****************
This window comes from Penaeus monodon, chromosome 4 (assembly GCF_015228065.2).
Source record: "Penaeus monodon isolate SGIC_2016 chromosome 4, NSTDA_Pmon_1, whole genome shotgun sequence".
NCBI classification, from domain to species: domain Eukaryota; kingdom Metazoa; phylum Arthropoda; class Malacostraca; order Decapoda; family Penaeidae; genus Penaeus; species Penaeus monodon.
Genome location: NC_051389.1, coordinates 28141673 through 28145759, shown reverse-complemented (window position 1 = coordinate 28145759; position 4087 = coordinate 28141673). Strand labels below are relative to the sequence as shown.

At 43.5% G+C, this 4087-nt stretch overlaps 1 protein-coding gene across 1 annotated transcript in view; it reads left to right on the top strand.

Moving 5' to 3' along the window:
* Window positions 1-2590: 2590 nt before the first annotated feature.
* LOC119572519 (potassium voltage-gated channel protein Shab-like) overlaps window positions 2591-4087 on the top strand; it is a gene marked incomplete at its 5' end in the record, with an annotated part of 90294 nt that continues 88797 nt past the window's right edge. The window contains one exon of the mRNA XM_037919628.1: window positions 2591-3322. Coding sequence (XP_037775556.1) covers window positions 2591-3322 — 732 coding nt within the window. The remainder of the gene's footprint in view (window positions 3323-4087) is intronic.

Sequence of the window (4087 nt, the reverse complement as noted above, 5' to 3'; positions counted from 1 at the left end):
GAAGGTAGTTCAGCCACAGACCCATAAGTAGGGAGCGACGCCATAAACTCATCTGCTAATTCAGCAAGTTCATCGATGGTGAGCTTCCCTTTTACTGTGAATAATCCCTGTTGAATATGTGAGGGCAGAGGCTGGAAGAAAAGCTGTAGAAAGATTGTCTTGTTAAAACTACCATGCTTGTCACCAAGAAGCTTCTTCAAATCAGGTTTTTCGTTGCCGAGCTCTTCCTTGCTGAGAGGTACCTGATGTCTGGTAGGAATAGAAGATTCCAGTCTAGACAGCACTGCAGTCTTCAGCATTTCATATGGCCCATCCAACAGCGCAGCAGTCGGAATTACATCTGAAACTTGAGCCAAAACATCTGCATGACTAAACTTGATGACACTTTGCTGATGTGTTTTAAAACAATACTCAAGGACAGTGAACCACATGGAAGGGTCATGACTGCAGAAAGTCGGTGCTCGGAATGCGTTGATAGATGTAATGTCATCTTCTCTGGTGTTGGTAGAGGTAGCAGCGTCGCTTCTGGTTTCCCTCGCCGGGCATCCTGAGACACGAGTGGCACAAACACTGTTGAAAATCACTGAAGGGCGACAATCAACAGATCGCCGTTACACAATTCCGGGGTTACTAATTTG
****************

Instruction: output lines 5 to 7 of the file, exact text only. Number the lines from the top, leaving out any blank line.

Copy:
At 43.5% G+C, this 4087-nt stretch overlaps 1 protein-coding gene across 1 annotated transcript in view; it reads left to right on the top strand.

Moving 5' to 3' along the window:
* Window positions 1-2590: 2590 nt before the first annotated feature.